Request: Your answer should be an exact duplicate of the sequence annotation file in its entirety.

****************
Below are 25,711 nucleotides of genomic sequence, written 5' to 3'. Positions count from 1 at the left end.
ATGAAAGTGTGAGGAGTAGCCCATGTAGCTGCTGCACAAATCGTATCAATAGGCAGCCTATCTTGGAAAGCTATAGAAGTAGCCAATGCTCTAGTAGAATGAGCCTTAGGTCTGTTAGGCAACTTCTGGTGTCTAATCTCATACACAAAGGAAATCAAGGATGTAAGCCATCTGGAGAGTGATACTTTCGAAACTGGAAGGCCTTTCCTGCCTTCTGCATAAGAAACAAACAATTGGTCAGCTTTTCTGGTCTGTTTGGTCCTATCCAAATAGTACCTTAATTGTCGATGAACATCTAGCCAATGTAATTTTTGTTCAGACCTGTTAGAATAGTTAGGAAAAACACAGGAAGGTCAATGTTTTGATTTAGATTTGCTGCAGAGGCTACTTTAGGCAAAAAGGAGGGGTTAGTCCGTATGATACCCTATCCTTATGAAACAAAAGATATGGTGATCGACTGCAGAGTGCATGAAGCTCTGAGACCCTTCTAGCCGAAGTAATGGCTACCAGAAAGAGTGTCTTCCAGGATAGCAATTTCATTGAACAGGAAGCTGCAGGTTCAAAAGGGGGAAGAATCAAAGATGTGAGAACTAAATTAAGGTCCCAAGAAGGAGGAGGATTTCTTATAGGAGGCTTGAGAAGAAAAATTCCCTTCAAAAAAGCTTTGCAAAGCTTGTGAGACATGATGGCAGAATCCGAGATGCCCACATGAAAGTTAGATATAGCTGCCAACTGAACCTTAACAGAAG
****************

Below are 25,711 nucleotides of genomic sequence, written 5' to 3'. Positions count from 1 at the left end.
ATGAAAGTGTGAGGAGTAGCCCATGTAGCTGCTGCACAAATCGTATCAATAGGCAGCCTATCTTGGAAAGCTATAGAAGTAGCCAATGCTCTAGTAGAATGAGCCTTAGGTCTGTTAGGCAACTTCTGGTGTCTAATCTCATACACAAAGGAAATCAAGGATGTAAGCCATCTGGAGAGTGATACTTTCGAAACTGGAAGGCCTTTCCTGCCTTCTGCATAAGAAACAAACAATTGGTCAGCTTTTCTGGTCTGTTTGGTCCTATCCAAATAGTACCTTAATTGTCGATGAACATCTAGCCAATGTAATTTTTGTTCAGACCTGTTAGAATAGTTAGGAAAAACACAGGAAGGTCAATGTTTTGATTTAGATTTGCTGCAGAGGCTACTTTAGGCAAAAAGGAGGGGTTAGTCCGTATGATACCCTATCCTTATGAAACAAAAGATATGGTGATCGACTGCAGAGTGCATGAAGCTCTGAGACCCTTCTAGCCGAAGTAATGGCTACCAGAAAGAGTGTCTTCCAGGATAGCAATTTCATTGAACAGGAAGCTGCAGGTTCAAAAGGGGGAAGAATCAAAGATGTGAGAACTAAATTAAGGTCCCAAGAAGGAGGAGGATTTCTTATAGGAGGCTTGAGAAGAAAAATTCCCTTCAAAAAAGCTTTGCAAAGCTTGTGAGACATGATGGCAGAATCCGAGATGCCCACATGAAAGTTAGATATAGCTGCCAACTGAACCTTAACAGAAG